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I just tried the tool now and now luck... still overheats, heater is still blowing cold. although when i pulled vacuum and tried to fill there was a left over -5 psi in the system. Could that be because the system was 100 percent cold overnight? and possibly the thermostat is not opening?

also, the driver side of the radiator hose and radiator itself is cool to the touch. the main return hose feels like its filled with hot steam. still sound like air in the system?

Letting it cool now and going to try again shortly
turns out the last -5 psi was due to the bucket of coolant being below the system. after raising the bucket above the car it filled in the last -5 psi.

keeping stable temps at 230 now but gonna let it cool and power vacuum it again.

anyone know how much i should let it cool? when i open it its still warm but doesn't let out any steam or make any noises like pressure escaping.
 

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Pardon the potentially stupid question but those who have problems with air bubbles do you have 2 check valves added the cooling system.

When testing my car using the DDM method all the air on my car was flushed after the second attempt. I used my lungs instead of a compressor and could feel the bubbles moving around the system and could feel the restriction in the cooling system change as more air was pushed out.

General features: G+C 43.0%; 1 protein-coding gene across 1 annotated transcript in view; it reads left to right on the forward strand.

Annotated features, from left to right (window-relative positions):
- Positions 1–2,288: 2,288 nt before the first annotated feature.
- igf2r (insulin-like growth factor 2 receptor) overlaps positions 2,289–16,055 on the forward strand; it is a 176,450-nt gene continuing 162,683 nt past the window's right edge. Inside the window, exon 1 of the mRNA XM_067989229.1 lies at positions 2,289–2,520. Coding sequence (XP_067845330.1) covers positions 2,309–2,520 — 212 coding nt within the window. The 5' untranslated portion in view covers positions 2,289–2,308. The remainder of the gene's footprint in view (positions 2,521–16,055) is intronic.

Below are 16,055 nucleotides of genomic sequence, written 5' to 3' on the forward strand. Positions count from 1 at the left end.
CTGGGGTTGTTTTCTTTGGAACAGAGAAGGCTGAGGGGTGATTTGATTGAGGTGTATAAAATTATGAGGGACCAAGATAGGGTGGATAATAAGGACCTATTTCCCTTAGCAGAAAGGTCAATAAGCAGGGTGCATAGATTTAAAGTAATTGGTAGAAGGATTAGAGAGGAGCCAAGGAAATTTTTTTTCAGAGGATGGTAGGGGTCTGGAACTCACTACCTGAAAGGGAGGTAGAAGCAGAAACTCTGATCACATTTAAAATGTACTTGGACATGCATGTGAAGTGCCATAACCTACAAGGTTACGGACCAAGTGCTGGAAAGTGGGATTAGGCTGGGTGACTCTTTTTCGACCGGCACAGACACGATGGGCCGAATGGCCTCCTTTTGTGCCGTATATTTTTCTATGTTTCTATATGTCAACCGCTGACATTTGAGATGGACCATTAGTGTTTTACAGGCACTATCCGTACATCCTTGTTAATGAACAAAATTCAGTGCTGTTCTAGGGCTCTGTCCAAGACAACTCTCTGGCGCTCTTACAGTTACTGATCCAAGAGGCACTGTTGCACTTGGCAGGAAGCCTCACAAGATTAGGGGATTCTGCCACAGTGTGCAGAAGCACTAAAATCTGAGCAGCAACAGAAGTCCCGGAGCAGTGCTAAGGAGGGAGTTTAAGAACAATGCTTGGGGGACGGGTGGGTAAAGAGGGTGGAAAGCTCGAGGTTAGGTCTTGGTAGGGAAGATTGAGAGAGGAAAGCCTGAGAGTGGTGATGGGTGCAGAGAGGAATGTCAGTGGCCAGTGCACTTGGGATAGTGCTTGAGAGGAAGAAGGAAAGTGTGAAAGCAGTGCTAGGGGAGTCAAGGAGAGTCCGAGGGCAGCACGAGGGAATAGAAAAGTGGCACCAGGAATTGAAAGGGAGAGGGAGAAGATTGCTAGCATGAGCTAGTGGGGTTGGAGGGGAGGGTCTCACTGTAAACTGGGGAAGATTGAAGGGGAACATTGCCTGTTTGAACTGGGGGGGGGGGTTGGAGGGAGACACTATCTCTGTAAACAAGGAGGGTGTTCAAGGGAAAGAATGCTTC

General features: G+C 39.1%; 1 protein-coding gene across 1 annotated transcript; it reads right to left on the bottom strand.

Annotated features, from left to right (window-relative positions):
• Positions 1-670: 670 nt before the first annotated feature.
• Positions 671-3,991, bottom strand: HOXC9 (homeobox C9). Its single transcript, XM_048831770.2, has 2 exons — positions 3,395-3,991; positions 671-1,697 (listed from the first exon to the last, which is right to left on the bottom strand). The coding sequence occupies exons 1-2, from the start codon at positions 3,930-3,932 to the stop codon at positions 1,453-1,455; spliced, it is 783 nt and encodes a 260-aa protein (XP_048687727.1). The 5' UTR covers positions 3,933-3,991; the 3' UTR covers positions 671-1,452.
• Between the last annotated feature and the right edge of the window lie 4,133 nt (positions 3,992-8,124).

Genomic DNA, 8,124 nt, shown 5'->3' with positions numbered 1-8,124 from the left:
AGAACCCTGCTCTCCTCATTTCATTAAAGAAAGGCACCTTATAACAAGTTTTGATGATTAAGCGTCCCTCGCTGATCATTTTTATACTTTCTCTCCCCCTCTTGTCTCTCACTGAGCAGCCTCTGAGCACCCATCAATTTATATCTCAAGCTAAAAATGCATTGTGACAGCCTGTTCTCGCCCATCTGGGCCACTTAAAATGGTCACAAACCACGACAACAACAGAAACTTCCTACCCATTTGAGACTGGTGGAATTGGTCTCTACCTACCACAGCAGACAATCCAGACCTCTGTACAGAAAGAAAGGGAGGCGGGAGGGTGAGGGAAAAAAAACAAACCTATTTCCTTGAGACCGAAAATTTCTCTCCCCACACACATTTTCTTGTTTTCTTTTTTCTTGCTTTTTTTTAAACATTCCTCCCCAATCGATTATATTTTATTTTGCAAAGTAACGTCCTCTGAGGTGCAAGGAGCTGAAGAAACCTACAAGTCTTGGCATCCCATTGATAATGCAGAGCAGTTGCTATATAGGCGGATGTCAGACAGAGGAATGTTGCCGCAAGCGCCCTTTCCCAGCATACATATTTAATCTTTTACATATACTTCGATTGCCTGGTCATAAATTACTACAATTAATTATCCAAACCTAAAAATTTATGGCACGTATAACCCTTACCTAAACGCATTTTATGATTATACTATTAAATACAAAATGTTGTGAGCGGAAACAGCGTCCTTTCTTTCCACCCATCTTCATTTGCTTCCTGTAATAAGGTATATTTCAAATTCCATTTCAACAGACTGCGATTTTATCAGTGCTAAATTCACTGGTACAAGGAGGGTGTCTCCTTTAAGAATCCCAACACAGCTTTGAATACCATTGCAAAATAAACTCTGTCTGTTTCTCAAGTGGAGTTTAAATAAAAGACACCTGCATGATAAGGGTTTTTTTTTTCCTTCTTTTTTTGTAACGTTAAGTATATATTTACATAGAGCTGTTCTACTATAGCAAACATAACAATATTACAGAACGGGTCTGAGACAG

My car does not have the check valves added.
 

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Just tried again, no go. is it possible to just keep heat cycling it. letting it cool down, refill coolant then run it hot again rinse repeat.

Is it a self burping system? I pull full -24 vacumm and ensure no air enters.

Going to take off the thermostat and drill it, also check the water pump and make sure its turning. I just redid the timing and balance chain/guides and tensioners
 

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Previously owned a 2007 Solstice. Base model, manual trans, limited slip, black on black.
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Interesting post! Thank you.
I was always led to believe the holes in the thermostat body were there to help with faster warm up coolant to the heater core, in the winter. Some heat is better than none at all. Did not think they would help with a vapor locked cooling system!
 

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Interesting post! Thank you.
I was always led to believe the holes in the thermostat body were there to help with faster warm up coolant to the heater core, in the winter. Some heat is better than none at all. Did not think they would help with a vapor locked cooling system!
They are often used in aircraft engines as well. Oil sumps which are separate from the engine block, many of which are air cooled and have no radiator except for the oil, use thermostats with holes in them for the same reason we do. airlock when changing oil. One type of engine I have worked on is air-cooled, water cooled, and oil cooled. Great engine but a bugger when changing fluids. I personally prefer the plain hole over the jiggle valve, "parts that ain't there weigh nothing, cost nothing, and don't break down"
 
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